Sorrento Therapeutics Rejects Acquisition Bid Worth Nearly $1 Billion


San Diego-based Sorrento Therapeutics announced on January 10 that it had received a non-binding acquisition proposal from a private equity firm. The bid was to acquire a majority or all of the issued and outstanding company shares for up to $7.00 per share. Today, the company announced it had rejected the bid, saying that it “significantly undervalues Sorrento and is not in the best interest of the Company’s stockholders.”

The deal would have come in slightly under $1 billion, hitting as much as $933 million.

Sorrento focuses on developing antibody-centric therapies for cancer, as well as therapeutics for pain. Its immuno-oncology platforms include fully human antibodies via its G-MAB library, antibody-drug conjugates (ADCs) as well as CAR-T and oncolytic virus products.

The company also announced today positive results of multiple pre-pivotal Phase Ib/II clinical trials of resiniferatoxin (RTX). It plans to present the data at two pain conferences.

It completed enrollment in the Phase Ib double-blind study of resiniferatoxin compared to placebo for pain from moderate to severe osteoarthritis of the knee. The trial enrolled the last of 93 patients in early January. An initial readout is expected in March 2020. No dose limiting toxicities have been seen and statistically significant improvements for pain were identified for both doses in the expansion cohorts.

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The company also finished enrolling the initial cohorts in its Phase Ib study of epidural resiniferatoxin injection for pain associated with cancer. Fourteen patients were dosed in the initial part of the trial, following a dose escalation plan. The trial also completed with no observed dose limiting toxicities and with marked decrease in pain for two out of three of the cancer patients receiving the highest dose, 15 microgram. The trial was then expanded to one additional dose group of 25 micrograms. The company plans to recruit up to six more patients by the second quarter of this year.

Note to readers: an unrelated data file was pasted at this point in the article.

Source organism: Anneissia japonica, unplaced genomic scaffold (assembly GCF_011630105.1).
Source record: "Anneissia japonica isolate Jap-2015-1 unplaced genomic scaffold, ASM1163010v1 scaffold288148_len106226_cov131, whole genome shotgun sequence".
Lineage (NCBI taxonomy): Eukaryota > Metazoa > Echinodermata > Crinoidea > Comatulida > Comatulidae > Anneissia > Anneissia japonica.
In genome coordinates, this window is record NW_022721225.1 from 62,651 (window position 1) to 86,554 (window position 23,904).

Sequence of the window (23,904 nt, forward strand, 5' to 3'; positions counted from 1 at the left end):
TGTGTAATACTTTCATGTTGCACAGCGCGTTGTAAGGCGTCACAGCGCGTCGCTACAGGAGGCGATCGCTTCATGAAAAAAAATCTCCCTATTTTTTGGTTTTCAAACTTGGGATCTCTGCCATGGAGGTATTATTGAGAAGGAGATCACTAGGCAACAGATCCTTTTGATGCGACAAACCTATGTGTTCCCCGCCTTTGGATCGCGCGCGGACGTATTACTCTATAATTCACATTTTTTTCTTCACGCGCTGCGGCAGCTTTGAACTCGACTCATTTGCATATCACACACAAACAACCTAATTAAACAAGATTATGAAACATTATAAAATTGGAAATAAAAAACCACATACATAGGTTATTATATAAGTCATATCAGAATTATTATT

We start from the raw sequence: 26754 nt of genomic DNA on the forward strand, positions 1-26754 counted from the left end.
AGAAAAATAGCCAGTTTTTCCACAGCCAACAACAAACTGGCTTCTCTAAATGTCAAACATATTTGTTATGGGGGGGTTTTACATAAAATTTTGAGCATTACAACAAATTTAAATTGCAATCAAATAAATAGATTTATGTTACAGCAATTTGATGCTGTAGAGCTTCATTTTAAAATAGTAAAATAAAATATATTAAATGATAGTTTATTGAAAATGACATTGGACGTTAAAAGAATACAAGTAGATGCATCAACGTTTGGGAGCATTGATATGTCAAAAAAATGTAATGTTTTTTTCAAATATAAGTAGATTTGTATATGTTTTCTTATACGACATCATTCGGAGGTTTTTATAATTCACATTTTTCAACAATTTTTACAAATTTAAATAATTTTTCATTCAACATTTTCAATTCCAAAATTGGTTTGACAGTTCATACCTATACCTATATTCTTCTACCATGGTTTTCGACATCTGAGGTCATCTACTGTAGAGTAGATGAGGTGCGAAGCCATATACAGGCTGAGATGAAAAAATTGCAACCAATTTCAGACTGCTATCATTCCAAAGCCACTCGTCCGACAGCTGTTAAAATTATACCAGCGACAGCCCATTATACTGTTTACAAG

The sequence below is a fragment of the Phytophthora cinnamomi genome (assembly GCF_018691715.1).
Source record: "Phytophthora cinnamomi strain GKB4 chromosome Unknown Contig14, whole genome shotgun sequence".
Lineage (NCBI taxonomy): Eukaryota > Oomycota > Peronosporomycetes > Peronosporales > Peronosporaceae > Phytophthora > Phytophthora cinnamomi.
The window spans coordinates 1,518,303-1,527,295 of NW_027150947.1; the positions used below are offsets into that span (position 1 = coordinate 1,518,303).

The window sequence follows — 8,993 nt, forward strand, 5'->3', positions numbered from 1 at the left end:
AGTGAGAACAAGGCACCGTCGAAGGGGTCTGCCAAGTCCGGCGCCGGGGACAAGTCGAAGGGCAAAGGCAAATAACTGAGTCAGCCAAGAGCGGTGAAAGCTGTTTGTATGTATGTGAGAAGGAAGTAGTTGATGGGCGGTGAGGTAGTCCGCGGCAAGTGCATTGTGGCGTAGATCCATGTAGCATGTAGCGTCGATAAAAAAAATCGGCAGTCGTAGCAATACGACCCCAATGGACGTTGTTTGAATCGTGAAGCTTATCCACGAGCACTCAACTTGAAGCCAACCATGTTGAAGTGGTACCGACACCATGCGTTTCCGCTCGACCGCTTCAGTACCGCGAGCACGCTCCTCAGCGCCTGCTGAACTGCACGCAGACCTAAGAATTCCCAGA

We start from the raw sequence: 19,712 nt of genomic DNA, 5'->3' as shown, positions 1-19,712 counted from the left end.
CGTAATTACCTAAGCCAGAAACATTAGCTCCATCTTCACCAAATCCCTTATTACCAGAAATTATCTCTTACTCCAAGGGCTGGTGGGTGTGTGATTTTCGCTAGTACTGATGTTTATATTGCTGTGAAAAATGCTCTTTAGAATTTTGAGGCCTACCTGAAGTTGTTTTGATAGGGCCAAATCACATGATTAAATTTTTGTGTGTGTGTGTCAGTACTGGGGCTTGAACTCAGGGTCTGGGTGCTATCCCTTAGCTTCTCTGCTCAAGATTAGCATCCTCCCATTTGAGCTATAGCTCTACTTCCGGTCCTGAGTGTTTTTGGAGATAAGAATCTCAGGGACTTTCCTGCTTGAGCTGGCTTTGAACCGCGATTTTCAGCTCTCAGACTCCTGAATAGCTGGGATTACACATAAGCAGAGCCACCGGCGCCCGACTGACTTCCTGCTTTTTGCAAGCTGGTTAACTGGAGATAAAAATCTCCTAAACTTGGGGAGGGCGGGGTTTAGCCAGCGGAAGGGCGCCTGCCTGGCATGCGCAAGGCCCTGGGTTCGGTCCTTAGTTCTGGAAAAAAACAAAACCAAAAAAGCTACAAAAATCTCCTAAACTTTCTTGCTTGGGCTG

The early data from the Phase Ib study confirmed the potential of the drug for cancer pain management.

“Given these initial results and the feedback from our investigators, we have started the process of planning our OA Knee pain and cancer pain pivotal studies to be initiated as soon as we are cleared to proceed by FDA,” said Alexis Nahama, head of the RTX Business Unit for Sorrento. “We believe this product candidate has the potential to rival the bestselling pain drugs on the market, and the potential to make Sorrento an industry leader in pain management. We look forward to discussing our clinical data in upcoming scientific conferences as we continue our fast-paced development programs.”

RTX binds to TRPV1 receptors, selectively ablating the nerve endings responsible for pain signals. The company indicates the drug is a thousand times “hotter” than pure capsaicin, the chemical that makes jalapeno peppers hot. In animal studies, delivering the drug into the joint space has pain effect that can last for months to years.

C Capital Research, writing for Seeking Alpha, notes that the company has multiple catalysts expected in the first half of this year, despite facing a cash crunch. C Capital Research writes, “These catalysts are significant because if they happen, will give Sorrento preferred terms for extended financing and in relation to the CAR-T data, will provide a much needed validation of the CAR program and raise the company profile to match the long-espoused claims of Sorrento’s CEO, Dr. Henry Ji.”

The research note suggests that Sorrento has a higher than average risk because of its reduced cash position, but it may be worth the investment for individuals with a higher tolerance for risk based on the company’s expected catalysts and its numerous joint ventures, subsidiaries, partnerships and assets that are “still collectively undervalued at this time.”

In November, two biopharma companies offered to acquire the company for $3.00 and $5.00 per share in cash. The company again indicated the offer was undervalued and rejected the proposal. It does seem clear that there’s quite a bit of interest in the company’s potential.

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